It can work. It won’t be easy – but it can work. Both parties just need to be on the same page, and that’s why that out of all the qualities a long distance relationship can have, I think that communication is the most important. Talk a lot. As much as you can. About important things, unimportant things, and everything in between. Tell your partner when you’re hurting, or when you’re happy. Ask for the same in return, because no one can read minds. Speak up and let your needs be known, it will help the both of you out so much more in the end.

Luckily we live in a time when long distance isn’t confined to letter writing (though a hand-written letter every now and then is a nice touch) so get on Skype, FaceTime, or shoot them that “thinking about you” text.

Speaking of the convenience of technology, keep an eye out for my next post. I’ll be reviewing some of the Apps and tools Brandon and I have used to make the miles between us seem a little smaller.

Feminism: Black, White, and Shades of Gray

I recently read an article on none other than U.S. national treasure, Miley Cyrus.  You see, while I have never exactly been a fan of hers, I can respect some of her ideas – especially her recent ones. Ok, so mostly he recent ones. Ok. Only her recent ones.

Miley has been very outspoken about her criticisms for the way that society pigeonholes women. Most notably she has made statements about the perception of women’s breasts – mainly nipples – and how the censorship and ick factor of women’s nipples is kind of, well, bullshit. And it totally is. In fact, I was watching a clip of Miley on Jimmy Kimmel making this exact point, and I couldn’t help but smile at the points that she was making. The over-sexualization of women’s bodies is something that really needs to be thrown away in the garbage. Like now. Let’s kick it to the curb. When’s trash day?

But – and it’s a big but – as I watched this video I saw some related links/comments referencing the recent statement that Miss Cyrus made about the Nicki Minaj vs. Taylor Swift Twitter-tastrophe. Let me tell you, the respect that had grown for Miley quickly plumetted. One-hundred to zero, real quick.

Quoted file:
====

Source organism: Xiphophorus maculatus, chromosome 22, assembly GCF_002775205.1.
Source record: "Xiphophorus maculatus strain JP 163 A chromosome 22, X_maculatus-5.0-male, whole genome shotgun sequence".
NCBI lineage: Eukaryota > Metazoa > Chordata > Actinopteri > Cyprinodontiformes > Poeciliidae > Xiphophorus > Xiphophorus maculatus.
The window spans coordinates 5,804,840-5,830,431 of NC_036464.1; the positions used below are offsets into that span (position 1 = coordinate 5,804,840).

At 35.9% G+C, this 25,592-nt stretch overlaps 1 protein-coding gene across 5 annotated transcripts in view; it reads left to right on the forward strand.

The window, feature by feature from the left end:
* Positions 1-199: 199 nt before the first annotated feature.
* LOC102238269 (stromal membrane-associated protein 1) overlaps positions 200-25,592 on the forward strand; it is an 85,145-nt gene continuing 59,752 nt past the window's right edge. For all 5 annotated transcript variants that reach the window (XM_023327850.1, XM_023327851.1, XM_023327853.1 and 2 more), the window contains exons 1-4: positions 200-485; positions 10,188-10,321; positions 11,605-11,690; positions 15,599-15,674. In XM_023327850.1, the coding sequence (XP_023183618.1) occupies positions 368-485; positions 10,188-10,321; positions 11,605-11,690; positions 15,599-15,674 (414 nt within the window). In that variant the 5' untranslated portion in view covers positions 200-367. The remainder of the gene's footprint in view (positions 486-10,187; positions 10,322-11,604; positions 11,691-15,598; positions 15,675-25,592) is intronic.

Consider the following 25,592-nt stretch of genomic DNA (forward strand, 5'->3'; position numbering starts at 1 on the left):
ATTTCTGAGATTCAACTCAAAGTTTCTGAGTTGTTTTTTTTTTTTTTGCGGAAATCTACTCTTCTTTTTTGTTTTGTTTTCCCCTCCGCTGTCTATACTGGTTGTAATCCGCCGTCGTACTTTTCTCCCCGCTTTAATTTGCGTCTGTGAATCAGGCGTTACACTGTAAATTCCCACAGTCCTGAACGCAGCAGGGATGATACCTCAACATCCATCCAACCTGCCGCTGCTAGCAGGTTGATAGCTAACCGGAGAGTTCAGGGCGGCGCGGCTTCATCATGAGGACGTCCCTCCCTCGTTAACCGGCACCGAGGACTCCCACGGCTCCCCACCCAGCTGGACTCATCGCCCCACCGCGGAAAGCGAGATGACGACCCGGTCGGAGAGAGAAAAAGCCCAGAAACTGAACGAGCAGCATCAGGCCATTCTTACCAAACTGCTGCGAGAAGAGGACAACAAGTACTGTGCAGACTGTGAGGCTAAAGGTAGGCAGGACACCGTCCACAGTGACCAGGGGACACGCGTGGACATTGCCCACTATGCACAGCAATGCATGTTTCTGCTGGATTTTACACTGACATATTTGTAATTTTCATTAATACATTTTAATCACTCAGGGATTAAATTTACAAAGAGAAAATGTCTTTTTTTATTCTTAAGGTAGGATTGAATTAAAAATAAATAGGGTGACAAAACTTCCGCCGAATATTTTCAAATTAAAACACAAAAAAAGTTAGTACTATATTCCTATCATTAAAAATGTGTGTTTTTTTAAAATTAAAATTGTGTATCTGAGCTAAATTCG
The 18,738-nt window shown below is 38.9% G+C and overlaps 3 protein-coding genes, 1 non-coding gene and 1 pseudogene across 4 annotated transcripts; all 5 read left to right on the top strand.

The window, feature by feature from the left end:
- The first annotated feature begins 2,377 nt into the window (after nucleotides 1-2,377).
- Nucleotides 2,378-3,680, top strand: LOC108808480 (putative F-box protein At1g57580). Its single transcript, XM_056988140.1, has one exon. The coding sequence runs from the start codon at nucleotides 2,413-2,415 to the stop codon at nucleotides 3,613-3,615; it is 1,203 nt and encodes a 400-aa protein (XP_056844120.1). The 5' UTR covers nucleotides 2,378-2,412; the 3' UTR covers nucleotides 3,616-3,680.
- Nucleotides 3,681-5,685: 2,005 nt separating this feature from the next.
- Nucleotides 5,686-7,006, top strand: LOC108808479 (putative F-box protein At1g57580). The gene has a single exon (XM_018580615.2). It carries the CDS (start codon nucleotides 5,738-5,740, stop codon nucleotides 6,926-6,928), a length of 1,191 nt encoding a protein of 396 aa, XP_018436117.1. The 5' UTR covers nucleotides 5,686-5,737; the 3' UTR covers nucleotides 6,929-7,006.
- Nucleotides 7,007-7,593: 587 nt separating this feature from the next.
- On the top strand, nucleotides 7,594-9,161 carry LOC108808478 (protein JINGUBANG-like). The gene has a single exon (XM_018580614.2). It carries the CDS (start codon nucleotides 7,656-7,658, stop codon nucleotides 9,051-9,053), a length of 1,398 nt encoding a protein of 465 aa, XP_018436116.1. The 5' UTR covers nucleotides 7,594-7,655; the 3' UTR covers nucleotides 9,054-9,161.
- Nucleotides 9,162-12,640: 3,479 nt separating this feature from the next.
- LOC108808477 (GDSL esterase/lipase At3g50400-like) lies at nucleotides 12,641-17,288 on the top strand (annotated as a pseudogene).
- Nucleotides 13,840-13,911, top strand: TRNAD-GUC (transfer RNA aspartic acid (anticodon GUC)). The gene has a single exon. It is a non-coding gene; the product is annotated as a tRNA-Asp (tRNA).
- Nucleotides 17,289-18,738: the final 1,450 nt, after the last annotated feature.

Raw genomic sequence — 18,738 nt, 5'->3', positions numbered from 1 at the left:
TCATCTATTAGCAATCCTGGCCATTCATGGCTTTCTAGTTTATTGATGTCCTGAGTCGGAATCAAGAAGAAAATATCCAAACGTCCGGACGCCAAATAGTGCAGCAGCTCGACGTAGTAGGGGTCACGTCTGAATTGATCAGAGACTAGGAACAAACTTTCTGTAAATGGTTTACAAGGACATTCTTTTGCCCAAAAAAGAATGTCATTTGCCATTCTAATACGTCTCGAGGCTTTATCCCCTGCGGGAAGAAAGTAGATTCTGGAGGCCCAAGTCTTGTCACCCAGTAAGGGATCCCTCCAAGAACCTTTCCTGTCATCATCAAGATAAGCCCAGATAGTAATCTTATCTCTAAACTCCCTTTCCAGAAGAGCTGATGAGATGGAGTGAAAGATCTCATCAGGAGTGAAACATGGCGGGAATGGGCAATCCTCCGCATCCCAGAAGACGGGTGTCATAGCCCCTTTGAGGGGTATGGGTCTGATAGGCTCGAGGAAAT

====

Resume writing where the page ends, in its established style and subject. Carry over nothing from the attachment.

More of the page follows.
Miley openly dismissed Nicki’s points because Nicki had come across as “angry” and “mean.” I couldn’t help but roll my eyes. Why? Because I am over this pseudo-feminism. Miley has no problem advocating for the FREE THE TITTY!!! campaign yet she openly admitted that she can overlook Nicki’s comment on the industry’s dismissal of women of color simply because Nicki wasn’t polite about it. This is a prime example of what is commonly referred to as white feminism.

“White feminists” are women who advocate to be equal to that of men (they dress up as Rosie the Riveter and talk about how amazing the suffragettes were) but who fail to support, and even worse, to acknowledge, that women of color have struggled in a way that white women will never understand.

Do they know what it feels like to grow up in a world where every leading lady has porcelain skin? Do they feel adolescent shame when they look in the mirror and don’t see themselves as beautiful because the “ideal” woman is shoved in their face everyday – whether it’s a pop star, book character,or Disney princess? The answer is no. White women simply do not have this experience.

And that’s not a crime. Ignorance is not a crime, but you know what is? Parading around as a feminist who is liberated and socially-aware, only to knock down another woman because her struggle is not relevant to you.

Taylor Swift made an ignorant comment, and the moment I saw her reaction to Nicki’s tweet I cringed in embarrassment. I am a fan of Taylor Swift’s music, much more so than Nicki Minaj’s, and as a fan, I felt shame for Taylor. What Taylor saw as a personal attack and “pitting women against women” (irony considering Taylor’s nominated music video was essentially a drawn out and over-done fuck you to Katy Perry) was really just Nicki pointing out how flawed our society is and how women of color are not represented nor given the recognition that they rightfully deserve.

Bottome line for those who consider themselves feminists: Feminism is not just about over-sexualization. It is not just about getting the same income as a man. It is first and foremost about supporting your fellow woman, and acknowledging that every woman experiences different prejudices and dismissals. See things from their perspective. Acknowledge their pain and their struggle, and fight for it as if it’s your own.